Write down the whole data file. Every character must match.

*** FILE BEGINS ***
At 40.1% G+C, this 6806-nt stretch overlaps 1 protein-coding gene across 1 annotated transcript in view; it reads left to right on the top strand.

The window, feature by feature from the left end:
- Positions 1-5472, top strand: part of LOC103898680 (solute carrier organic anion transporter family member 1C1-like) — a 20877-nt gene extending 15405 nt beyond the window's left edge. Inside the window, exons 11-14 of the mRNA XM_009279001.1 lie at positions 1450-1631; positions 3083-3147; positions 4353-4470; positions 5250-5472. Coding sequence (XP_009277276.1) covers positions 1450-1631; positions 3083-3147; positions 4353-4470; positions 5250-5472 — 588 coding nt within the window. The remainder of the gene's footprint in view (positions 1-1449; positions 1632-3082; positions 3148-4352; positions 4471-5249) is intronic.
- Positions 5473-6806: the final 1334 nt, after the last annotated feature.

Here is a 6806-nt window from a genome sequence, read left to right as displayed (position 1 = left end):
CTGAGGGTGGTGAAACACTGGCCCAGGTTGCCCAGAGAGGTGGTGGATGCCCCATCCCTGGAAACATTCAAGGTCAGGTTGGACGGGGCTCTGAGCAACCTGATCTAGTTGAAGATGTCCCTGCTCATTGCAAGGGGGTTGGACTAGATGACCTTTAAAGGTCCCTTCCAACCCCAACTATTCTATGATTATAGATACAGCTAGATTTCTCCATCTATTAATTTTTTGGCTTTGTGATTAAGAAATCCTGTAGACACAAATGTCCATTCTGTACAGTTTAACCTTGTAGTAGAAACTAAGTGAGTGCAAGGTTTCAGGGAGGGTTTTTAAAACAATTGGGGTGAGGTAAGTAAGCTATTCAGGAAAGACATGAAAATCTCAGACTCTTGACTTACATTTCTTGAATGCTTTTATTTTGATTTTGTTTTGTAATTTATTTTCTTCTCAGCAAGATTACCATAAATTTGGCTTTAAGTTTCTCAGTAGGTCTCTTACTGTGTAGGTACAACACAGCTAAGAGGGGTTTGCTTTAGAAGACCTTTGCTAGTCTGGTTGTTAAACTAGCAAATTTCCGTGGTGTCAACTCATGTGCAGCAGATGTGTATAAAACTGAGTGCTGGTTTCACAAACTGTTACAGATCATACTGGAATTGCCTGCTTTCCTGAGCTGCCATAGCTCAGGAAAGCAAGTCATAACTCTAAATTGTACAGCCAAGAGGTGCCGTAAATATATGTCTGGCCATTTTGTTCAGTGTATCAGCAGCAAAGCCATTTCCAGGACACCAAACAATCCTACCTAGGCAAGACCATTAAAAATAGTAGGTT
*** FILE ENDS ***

At 40.1% G+C, this 6806-nt stretch overlaps 1 protein-coding gene across 1 annotated transcript in view; it reads left to right on the top strand.

The window, feature by feature from the left end:
- Positions 1-5472, top strand: part of LOC103898680 (solute carrier organic anion transporter family member 1C1-like) — a 20877-nt gene extending 15405 nt beyond the window's left edge. Inside the window, exons 11-14 of the mRNA XM_009279001.1 lie at positions 1450-1631; positions 3083-3147; positions 4353-4470; positions 5250-5472. Coding sequence (XP_009277276.1) covers positions 1450-1631; positions 3083-3147; positions 4353-4470; positions 5250-5472 — 588 coding nt within the window. The remainder of the gene's footprint in view (positions 1-1449; positions 1632-3082; positions 3148-4352; positions 4471-5249) is intronic.
- Positions 5473-6806: the final 1334 nt, after the last annotated feature.

Here is a 6806-nt window from a genome sequence, read left to right as displayed (position 1 = left end):
CTGAGGGTGGTGAAACACTGGCCCAGGTTGCCCAGAGAGGTGGTGGATGCCCCATCCCTGGAAACATTCAAGGTCAGGTTGGACGGGGCTCTGAGCAACCTGATCTAGTTGAAGATGTCCCTGCTCATTGCAAGGGGGTTGGACTAGATGACCTTTAAAGGTCCCTTCCAACCCCAACTATTCTATGATTATAGATACAGCTAGATTTCTCCATCTATTAATTTTTTGGCTTTGTGATTAAGAAATCCTGTAGACACAAATGTCCATTCTGTACAGTTTAACCTTGTAGTAGAAACTAAGTGAGTGCAAGGTTTCAGGGAGGGTTTTTAAAACAATTGGGGTGAGGTAAGTAAGCTATTCAGGAAAGACATGAAAATCTCAGACTCTTGACTTACATTTCTTGAATGCTTTTATTTTGATTTTGTTTTGTAATTTATTTTCTTCTCAGCAAGATTACCATAAATTTGGCTTTAAGTTTCTCAGTAGGTCTCTTACTGTGTAGGTACAACACAGCTAAGAGGGGTTTGCTTTAGAAGACCTTTGCTAGTCTGGTTGTTAAACTAGCAAATTTCCGTGGTGTCAACTCATGTGCAGCAGATGTGTATAAAACTGAGTGCTGGTTTCACAAACTGTTACAGATCATACTGGAATTGCCTGCTTTCCTGAGCTGCCATAGCTCAGGAAAGCAAGTCATAACTCTAAATTGTACAGCCAAGAGGTGCCGTAAATATATGTCTGGCCATTTTGTTCAGTGTATCAGCAGCAAAGCCATTTCCAGGACACCAAACAATCCTACCTAGGCAAGACCATTAAAAATAGTAGGTT